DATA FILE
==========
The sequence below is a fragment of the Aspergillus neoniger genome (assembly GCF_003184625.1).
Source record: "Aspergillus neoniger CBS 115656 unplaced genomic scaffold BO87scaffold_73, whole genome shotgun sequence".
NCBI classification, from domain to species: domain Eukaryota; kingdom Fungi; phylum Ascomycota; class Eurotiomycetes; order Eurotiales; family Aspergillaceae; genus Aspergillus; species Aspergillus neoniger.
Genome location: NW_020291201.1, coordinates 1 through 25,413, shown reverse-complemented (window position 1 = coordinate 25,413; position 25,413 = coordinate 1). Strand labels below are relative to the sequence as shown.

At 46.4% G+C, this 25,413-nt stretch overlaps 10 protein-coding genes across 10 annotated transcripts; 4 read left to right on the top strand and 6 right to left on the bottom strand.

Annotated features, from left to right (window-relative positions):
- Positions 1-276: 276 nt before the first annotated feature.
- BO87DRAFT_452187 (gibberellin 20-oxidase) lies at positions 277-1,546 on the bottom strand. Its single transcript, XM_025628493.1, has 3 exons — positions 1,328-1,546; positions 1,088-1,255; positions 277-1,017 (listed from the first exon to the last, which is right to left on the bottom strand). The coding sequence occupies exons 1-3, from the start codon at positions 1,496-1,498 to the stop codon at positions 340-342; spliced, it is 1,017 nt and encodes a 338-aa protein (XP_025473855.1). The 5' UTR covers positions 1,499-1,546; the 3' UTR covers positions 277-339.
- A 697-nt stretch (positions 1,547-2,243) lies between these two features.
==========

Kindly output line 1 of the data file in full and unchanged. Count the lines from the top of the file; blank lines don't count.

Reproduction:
The sequence below is a fragment of the Aspergillus neoniger genome (assembly GCF_003184625.1).